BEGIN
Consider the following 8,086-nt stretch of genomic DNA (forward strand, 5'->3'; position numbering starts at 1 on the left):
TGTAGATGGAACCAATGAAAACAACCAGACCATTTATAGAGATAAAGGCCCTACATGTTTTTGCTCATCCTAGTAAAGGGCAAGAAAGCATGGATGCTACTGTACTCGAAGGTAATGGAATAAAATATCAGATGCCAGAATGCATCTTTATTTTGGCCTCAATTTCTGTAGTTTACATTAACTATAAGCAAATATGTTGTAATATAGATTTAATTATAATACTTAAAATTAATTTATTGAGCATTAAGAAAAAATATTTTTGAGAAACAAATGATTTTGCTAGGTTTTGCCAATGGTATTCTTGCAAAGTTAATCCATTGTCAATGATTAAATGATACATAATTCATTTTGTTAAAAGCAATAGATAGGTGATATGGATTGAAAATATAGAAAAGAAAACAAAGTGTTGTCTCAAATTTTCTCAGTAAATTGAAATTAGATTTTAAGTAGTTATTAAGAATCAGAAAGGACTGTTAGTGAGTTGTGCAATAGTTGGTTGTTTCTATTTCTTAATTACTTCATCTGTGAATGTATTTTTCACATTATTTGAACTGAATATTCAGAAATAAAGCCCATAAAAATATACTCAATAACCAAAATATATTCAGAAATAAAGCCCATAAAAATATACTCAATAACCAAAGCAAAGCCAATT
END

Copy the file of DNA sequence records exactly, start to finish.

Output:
Consider the following 8,086-nt stretch of genomic DNA (forward strand, 5'->3'; position numbering starts at 1 on the left):
TGTAGATGGAACCAATGAAAACAACCAGACCATTTATAGAGATAAAGGCCCTACATGTTTTTGCTCATCCTAGTAAAGGGCAAGAAAGCATGGATGCTACTGTACTCGAAGGTAATGGAATAAAATATCAGATGCCAGAATGCATCTTTATTTTGGCCTCAATTTCTGTAGTTTACATTAACTATAAGCAAATATGTTGTAATATAGATTTAATTATAATACTTAAAATTAATTTATTGAGCATTAAGAAAAAATATTTTTGAGAAACAAATGATTTTGCTAGGTTTTGCCAATGGTATTCTTGCAAAGTTAATCCATTGTCAATGATTAAATGATACATAATTCATTTTGTTAAAAGCAATAGATAGGTGATATGGATTGAAAATATAGAAAAGAAAACAAAGTGTTGTCTCAAATTTTCTCAGTAAATTGAAATTAGATTTTAAGTAGTTATTAAGAATCAGAAAGGACTGTTAGTGAGTTGTGCAATAGTTGGTTGTTTCTATTTCTTAATTACTTCATCTGTGAATGTATTTTTCACATTATTTGAACTGAATATTCAGAAATAAAGCCCATAAAAATATACTCAATAACCAAAATATATTCAGAAATAAAGCCCATAAAAATATACTCAATAACCAAAGCAAAGCCAATT